All went according to plan – having your map on my iphone proved ever useful, as I was not sure how long I was along the walk, on several occasions. Good views of the cliffs and breaking seas – and a pleasantly made up path. Also a short link at the end down to Playa Santiago.
Conclusion on 3. An enjoyable and worthwhile short walk which it might be worth mentioning.
- Overall Conclusion On Walks
We expanded our horizons – though did not visit the Valle Gran Rey/El Cercado area this time.
We enjoyed our walks – which were much aided by your materials and, particularly, the digital functions, which had either not been available or we hadn’t been aware of before. The map on the iphone with the flashing curser and marked waypoints really is a massive help.
We were surprised how warm the weather was – particularly having experienced quite a cool Christmas here once. The countryside was much the most frazzled we had ever seen it.
I am quite a keen bird watcher. I missed the plain swifts over the mountains and villages, normally in abundance. On checking, I see they return to Africa for November and most of December. On the plus side, we had a hoopoe in the hotel grounds, where there were singing chiffchaff and blackcap, and the aforementioned raven.
I attach copies of our tracks, in case of interest. As your book suggests, we took a good bit longer than you did! I also include some vehicle/ferry tracks and one round of the golf course, in case of interest. The speed the ferries travel at is notable – and the time saving from San Sebastian to Playa Santiago by sea, as opposed to land. The golf round was quicker than for an average UK course – because the hole sequence was downhill?”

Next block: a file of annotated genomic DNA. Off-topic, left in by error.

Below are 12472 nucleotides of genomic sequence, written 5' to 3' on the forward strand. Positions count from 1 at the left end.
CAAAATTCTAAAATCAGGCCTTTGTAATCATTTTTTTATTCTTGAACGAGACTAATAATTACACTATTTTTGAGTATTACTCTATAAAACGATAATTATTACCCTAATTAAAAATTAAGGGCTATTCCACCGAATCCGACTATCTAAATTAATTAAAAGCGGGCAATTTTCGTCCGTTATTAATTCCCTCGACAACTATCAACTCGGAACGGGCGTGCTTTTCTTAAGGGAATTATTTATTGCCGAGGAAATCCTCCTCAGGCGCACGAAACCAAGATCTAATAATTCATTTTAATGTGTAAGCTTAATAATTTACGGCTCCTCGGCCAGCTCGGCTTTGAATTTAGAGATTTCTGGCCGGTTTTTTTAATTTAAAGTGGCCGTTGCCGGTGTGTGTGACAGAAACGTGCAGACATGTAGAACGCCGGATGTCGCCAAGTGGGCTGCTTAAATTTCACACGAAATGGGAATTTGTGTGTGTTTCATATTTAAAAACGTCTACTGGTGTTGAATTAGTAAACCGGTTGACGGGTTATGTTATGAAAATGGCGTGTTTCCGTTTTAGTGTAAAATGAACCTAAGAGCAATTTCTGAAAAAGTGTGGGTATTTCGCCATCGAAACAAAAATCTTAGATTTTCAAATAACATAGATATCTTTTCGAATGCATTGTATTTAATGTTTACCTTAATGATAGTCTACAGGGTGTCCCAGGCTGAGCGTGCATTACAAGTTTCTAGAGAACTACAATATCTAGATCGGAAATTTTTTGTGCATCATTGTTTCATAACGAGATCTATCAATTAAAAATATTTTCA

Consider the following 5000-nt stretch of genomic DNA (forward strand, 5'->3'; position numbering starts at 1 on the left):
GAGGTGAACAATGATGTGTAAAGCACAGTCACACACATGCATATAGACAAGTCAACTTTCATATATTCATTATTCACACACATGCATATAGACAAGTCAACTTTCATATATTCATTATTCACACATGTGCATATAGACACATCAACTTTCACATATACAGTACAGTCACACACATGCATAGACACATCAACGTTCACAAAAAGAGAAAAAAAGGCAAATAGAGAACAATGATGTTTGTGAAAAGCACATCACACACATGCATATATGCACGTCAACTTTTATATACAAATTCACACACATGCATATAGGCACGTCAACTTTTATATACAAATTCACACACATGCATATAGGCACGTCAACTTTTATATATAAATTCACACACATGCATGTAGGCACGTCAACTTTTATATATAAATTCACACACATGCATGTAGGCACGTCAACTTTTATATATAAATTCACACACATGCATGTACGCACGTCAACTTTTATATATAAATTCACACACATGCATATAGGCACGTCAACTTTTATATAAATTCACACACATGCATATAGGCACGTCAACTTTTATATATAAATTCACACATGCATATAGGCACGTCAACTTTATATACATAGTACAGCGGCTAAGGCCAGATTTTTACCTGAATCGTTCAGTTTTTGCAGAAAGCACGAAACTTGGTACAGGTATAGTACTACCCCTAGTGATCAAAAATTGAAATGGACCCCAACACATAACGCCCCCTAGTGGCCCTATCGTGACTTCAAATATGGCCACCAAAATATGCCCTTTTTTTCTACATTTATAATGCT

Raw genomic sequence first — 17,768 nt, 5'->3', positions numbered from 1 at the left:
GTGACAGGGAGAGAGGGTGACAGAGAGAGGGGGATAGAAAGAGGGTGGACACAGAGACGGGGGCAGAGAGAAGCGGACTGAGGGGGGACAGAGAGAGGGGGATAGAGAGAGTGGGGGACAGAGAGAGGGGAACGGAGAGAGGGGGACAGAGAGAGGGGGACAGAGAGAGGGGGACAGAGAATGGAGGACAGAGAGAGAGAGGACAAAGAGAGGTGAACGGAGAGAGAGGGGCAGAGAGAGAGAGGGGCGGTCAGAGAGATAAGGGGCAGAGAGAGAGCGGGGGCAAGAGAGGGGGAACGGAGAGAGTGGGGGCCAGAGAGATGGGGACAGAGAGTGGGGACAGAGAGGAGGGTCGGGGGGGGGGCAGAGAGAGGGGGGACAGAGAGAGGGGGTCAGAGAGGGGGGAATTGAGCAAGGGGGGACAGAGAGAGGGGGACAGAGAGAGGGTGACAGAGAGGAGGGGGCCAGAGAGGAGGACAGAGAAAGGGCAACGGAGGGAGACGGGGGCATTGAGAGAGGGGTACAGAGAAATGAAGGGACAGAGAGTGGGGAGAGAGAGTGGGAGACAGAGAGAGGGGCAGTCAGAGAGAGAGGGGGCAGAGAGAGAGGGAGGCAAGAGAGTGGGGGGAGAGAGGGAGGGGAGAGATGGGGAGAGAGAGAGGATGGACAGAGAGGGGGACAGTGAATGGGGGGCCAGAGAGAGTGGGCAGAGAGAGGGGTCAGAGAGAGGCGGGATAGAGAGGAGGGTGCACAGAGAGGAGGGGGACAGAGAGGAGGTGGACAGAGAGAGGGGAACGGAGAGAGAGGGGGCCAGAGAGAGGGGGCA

Thanks David! User feedback is like gold!
Winter is a great time for walking in the Canary Islands. La Gomera is easily reached yet remains wild and natural with breathtaking scenery and the winter weather is usually fresh yet gentle, with plenty of blue skies; though there can be periods of rain it rarely lasts for long.
We thank Pamela and Malcolm Boura for these useful and detailed notes they made on their visit there this December; they were using the guidebook Walk! La Gomera and La Gomera Tour & Trail Map.
All of the new paths and those missing from your map, referred to below, are shown correctly on OpenStreetMap. You may need to use an editor to look at some of the tags for detailed information such as tarmac/unpaved.
Start of walk: OpenStreetMap shows a path running from a little way down the path to La Laja to Wp2. We did not walk this but the west end looks good and it looks clear on aerial photographs. It probably provides an alternative to the road. According to some rather uncertain contours, it adds about 30m of ascent.
Easy route first paragraph: new path avoiding buildings and noisy dogs to Wp5, see OpenStreetMap. Adds a few metres of ascent but is shorter and is the signed route.
We walked the first part of Walk 1 as the start of Walk 2.
If the start of this walk is not in La Laja, part of the descent to and ascent from the village can be avoided by taking a good donkey path, with fine views of the village, which starts as you cross the spur after Wp16 and emerges to rejoin the main route at the last houses of La Laga, where the sculptures are, after Wp2. This good and useful path is not shown on your map. See OpenStreetMap.
We think this walk should be done in reverse with the steeper and rougher paths as ascent and then the long, fast, gentle descent for the return. Climbing up Barranco do los Cocos would also be much safer than going down, especially in rain, as well as giving a better opportunity to appreciate this lovely valley.
The start of this walk in Playa Santiago has changed after recent works on the river bed. Now follow the east bank until scrambling up the road embankment at the end of the track at Wp2. The first zig and zag are tarmac. Alternatively, parking is available at the adjacent rest area.
There is a clear signposted path branching left before Wp7 which leads directly to the new wooden bungalow. This avoids the final part of the climb towards Targa and the short length of road. This good and useful shortcut is not shown on your map.
The track up Barranco del Valle Gran Rey at present can not be accessed from the lane which starts behind the bus station. This may be temporary.
We walked this in reverse and the start in this direction is confusing and needs instructions. Suggest “A few metres after leaving the road, head right up some rough rock cut steps.”